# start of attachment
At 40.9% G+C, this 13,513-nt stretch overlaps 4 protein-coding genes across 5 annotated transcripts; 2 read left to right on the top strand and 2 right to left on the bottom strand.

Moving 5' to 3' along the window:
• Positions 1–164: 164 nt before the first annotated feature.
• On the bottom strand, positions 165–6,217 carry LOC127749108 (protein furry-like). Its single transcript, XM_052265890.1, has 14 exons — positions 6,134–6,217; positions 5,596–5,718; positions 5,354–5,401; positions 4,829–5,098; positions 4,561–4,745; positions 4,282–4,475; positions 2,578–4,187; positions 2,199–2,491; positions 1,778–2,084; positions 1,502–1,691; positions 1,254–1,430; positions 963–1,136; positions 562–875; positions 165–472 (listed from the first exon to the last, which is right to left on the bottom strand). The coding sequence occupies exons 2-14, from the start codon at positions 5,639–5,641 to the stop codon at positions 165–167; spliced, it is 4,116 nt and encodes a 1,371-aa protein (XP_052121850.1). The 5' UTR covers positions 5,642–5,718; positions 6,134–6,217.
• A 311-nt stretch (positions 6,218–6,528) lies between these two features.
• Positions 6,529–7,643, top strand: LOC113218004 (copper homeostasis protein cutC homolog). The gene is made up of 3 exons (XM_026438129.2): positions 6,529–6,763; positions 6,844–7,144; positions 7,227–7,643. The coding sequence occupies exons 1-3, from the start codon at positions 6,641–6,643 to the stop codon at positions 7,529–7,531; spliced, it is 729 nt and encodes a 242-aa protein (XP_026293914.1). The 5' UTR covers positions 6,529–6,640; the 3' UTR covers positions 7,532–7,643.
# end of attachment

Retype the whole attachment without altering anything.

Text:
At 40.9% G+C, this 13,513-nt stretch overlaps 4 protein-coding genes across 5 annotated transcripts; 2 read left to right on the top strand and 2 right to left on the bottom strand.

Moving 5' to 3' along the window:
• Positions 1–164: 164 nt before the first annotated feature.
• On the bottom strand, positions 165–6,217 carry LOC127749108 (protein furry-like). Its single transcript, XM_052265890.1, has 14 exons — positions 6,134–6,217; positions 5,596–5,718; positions 5,354–5,401; positions 4,829–5,098; positions 4,561–4,745; positions 4,282–4,475; positions 2,578–4,187; positions 2,199–2,491; positions 1,778–2,084; positions 1,502–1,691; positions 1,254–1,430; positions 963–1,136; positions 562–875; positions 165–472 (listed from the first exon to the last, which is right to left on the bottom strand). The coding sequence occupies exons 2-14, from the start codon at positions 5,639–5,641 to the stop codon at positions 165–167; spliced, it is 4,116 nt and encodes a 1,371-aa protein (XP_052121850.1). The 5' UTR covers positions 5,642–5,718; positions 6,134–6,217.
• A 311-nt stretch (positions 6,218–6,528) lies between these two features.
• Positions 6,529–7,643, top strand: LOC113218004 (copper homeostasis protein cutC homolog). The gene is made up of 3 exons (XM_026438129.2): positions 6,529–6,763; positions 6,844–7,144; positions 7,227–7,643. The coding sequence occupies exons 1-3, from the start codon at positions 6,641–6,643 to the stop codon at positions 7,529–7,531; spliced, it is 729 nt and encodes a 242-aa protein (XP_026293914.1). The 5' UTR covers positions 6,529–6,640; the 3' UTR covers positions 7,532–7,643.